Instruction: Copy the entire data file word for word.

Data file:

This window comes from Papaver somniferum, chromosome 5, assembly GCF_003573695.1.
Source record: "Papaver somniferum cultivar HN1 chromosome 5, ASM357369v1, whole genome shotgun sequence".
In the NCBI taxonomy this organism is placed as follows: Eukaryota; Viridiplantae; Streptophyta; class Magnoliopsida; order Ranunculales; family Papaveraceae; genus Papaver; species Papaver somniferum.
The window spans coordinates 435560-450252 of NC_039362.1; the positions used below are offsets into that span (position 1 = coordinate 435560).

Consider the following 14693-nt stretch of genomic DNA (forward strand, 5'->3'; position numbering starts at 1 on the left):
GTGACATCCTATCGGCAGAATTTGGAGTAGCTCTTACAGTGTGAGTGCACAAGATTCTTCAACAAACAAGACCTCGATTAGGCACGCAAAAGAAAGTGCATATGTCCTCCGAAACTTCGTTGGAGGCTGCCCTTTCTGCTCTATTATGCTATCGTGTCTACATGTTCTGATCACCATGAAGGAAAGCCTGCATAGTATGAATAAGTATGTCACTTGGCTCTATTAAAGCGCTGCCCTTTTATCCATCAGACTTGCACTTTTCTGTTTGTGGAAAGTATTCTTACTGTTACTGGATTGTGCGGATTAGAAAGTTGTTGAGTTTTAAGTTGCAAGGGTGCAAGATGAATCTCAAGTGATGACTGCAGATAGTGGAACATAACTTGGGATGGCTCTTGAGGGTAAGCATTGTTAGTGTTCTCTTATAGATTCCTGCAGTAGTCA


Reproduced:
This window comes from Papaver somniferum, chromosome 5, assembly GCF_003573695.1.
Source record: "Papaver somniferum cultivar HN1 chromosome 5, ASM357369v1, whole genome shotgun sequence".
In the NCBI taxonomy this organism is placed as follows: Eukaryota; Viridiplantae; Streptophyta; class Magnoliopsida; order Ranunculales; family Papaveraceae; genus Papaver; species Papaver somniferum.
The window spans coordinates 435560-450252 of NC_039362.1; the positions used below are offsets into that span (position 1 = coordinate 435560).

Consider the following 14693-nt stretch of genomic DNA (forward strand, 5'->3'; position numbering starts at 1 on the left):
GTGACATCCTATCGGCAGAATTTGGAGTAGCTCTTACAGTGTGAGTGCACAAGATTCTTCAACAAACAAGACCTCGATTAGGCACGCAAAAGAAAGTGCATATGTCCTCCGAAACTTCGTTGGAGGCTGCCCTTTCTGCTCTATTATGCTATCGTGTCTACATGTTCTGATCACCATGAAGGAAAGCCTGCATAGTATGAATAAGTATGTCACTTGGCTCTATTAAAGCGCTGCCCTTTTATCCATCAGACTTGCACTTTTCTGTTTGTGGAAAGTATTCTTACTGTTACTGGATTGTGCGGATTAGAAAGTTGTTGAGTTTTAAGTTGCAAGGGTGCAAGATGAATCTCAAGTGATGACTGCAGATAGTGGAACATAACTTGGGATGGCTCTTGAGGGTAAGCATTGTTAGTGTTCTCTTATAGATTCCTGCAGTAGTCA